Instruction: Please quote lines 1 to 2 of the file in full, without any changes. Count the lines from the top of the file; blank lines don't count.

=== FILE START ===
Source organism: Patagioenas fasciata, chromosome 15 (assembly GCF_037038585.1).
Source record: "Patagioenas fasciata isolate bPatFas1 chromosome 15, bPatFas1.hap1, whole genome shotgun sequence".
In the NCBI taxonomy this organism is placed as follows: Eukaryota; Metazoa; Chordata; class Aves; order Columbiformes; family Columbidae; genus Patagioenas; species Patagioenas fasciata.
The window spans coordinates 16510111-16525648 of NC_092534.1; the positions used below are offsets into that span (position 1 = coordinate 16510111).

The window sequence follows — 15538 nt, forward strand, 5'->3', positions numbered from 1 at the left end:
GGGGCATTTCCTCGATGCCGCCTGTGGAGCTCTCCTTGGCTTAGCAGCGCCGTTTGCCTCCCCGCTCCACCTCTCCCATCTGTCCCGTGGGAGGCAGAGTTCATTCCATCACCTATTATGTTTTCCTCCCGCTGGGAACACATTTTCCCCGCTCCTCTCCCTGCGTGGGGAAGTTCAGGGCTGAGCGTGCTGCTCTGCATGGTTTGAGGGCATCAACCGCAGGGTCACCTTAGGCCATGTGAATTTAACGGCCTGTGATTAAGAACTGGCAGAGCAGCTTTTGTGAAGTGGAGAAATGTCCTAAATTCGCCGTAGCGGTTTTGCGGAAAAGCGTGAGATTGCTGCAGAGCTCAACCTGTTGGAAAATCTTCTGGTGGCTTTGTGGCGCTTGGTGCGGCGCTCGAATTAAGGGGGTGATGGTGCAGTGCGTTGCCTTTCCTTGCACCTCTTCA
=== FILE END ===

Source organism: Patagioenas fasciata, chromosome 15 (assembly GCF_037038585.1).
Source record: "Patagioenas fasciata isolate bPatFas1 chromosome 15, bPatFas1.hap1, whole genome shotgun sequence".